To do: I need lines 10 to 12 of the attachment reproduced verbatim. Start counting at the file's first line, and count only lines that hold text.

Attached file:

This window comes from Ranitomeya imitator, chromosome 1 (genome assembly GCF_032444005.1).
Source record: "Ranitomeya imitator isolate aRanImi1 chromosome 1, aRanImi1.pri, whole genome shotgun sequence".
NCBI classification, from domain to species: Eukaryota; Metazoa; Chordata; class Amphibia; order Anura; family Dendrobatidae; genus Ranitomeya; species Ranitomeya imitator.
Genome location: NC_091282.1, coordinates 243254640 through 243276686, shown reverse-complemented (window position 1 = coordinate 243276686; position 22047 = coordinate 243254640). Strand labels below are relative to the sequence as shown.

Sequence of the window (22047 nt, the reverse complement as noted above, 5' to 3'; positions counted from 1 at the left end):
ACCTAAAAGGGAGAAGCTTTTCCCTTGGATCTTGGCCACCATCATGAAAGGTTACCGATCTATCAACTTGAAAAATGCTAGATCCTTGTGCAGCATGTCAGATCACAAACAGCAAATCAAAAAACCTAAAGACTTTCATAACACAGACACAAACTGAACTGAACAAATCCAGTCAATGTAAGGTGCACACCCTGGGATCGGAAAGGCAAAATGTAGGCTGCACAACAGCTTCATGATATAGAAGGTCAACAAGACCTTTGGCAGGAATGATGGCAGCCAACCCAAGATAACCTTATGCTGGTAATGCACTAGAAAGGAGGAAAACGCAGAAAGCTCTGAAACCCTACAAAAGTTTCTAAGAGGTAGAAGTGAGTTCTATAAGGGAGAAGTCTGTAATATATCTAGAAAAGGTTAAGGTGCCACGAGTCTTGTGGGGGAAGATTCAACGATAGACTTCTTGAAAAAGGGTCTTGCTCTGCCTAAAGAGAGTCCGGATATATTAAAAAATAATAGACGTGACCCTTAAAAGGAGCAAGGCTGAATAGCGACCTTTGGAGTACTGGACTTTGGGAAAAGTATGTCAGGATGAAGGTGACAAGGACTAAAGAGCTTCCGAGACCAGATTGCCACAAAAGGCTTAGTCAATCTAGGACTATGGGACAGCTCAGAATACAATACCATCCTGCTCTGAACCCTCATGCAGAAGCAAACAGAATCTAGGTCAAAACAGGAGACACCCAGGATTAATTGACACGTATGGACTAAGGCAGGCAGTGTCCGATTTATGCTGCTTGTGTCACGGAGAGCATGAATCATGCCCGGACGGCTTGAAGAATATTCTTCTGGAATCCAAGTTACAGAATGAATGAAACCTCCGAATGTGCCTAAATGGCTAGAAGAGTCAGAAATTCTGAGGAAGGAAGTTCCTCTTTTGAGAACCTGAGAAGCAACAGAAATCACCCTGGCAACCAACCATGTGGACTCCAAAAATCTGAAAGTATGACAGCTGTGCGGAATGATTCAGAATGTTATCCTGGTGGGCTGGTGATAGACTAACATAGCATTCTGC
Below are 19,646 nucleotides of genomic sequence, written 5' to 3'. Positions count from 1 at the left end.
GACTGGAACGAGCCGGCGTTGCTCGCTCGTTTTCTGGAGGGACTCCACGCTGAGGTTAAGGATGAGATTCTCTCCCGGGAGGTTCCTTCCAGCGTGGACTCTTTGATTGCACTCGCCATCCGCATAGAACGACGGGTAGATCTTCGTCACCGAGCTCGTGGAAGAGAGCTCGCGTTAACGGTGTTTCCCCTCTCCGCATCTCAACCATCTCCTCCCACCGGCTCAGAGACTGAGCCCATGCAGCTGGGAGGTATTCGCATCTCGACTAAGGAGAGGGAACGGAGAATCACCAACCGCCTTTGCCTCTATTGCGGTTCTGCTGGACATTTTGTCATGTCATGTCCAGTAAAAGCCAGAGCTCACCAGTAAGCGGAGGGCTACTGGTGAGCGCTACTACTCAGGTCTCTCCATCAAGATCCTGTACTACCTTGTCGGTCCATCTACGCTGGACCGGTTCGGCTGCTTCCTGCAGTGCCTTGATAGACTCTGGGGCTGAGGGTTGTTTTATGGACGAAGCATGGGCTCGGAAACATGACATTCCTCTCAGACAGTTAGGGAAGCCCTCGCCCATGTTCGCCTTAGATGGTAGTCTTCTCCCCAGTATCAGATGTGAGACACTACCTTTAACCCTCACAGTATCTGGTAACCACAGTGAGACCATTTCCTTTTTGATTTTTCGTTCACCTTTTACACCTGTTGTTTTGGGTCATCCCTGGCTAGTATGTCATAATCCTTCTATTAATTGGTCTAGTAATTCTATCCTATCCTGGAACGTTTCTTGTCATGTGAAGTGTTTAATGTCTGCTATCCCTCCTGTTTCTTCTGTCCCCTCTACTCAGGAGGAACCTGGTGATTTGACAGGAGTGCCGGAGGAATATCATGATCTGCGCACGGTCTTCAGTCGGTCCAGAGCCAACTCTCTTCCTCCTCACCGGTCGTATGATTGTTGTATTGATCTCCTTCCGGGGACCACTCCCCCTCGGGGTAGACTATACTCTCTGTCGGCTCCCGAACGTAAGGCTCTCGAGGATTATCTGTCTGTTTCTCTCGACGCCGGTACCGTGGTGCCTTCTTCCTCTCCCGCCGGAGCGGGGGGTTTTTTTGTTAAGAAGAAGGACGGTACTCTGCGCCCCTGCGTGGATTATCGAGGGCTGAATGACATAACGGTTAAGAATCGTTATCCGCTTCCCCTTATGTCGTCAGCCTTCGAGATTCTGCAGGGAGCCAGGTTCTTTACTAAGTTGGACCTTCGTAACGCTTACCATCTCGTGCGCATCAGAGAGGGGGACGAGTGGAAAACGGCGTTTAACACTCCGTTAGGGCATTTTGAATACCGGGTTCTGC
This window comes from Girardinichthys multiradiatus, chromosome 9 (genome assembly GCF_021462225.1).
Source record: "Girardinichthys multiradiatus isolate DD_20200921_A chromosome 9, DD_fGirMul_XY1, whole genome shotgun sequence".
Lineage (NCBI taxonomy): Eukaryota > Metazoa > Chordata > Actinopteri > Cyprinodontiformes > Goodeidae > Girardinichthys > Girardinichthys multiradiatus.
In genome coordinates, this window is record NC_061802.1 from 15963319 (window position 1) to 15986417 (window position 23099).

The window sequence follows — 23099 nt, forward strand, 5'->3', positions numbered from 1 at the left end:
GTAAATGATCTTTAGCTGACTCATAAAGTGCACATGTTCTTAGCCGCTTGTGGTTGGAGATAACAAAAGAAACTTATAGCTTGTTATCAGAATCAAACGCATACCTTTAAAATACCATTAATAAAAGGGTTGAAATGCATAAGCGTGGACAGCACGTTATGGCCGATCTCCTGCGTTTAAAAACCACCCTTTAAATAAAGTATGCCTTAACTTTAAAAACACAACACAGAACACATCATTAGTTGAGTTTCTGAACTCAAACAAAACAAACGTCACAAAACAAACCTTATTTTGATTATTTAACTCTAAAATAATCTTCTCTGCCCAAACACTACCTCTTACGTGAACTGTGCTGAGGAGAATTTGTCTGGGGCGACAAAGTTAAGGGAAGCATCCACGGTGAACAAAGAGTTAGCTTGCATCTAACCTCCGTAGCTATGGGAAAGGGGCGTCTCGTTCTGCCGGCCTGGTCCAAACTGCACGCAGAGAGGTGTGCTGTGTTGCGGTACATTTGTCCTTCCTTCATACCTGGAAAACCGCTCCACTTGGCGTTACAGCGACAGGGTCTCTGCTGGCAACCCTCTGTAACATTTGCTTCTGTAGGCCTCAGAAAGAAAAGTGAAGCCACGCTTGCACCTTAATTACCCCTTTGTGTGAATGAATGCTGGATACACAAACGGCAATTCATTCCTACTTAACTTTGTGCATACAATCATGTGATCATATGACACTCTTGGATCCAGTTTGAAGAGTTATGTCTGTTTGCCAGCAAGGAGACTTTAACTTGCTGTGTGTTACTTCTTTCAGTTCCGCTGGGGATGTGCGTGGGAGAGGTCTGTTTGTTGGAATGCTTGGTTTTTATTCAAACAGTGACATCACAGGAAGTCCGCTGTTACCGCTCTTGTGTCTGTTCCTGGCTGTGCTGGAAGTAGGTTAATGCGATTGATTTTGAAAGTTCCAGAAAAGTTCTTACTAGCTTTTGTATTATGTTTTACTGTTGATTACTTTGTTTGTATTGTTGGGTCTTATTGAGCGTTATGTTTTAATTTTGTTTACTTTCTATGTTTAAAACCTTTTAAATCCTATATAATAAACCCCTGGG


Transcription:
Source record: "Girardinichthys multiradiatus isolate DD_20200921_A chromosome 9, DD_fGirMul_XY1, whole genome shotgun sequence".
Lineage (NCBI taxonomy): Eukaryota > Metazoa > Chordata > Actinopteri > Cyprinodontiformes > Goodeidae > Girardinichthys > Girardinichthys multiradiatus.
In genome coordinates, this window is record NC_061802.1 from 15963319 (window position 1) to 15986417 (window position 23099).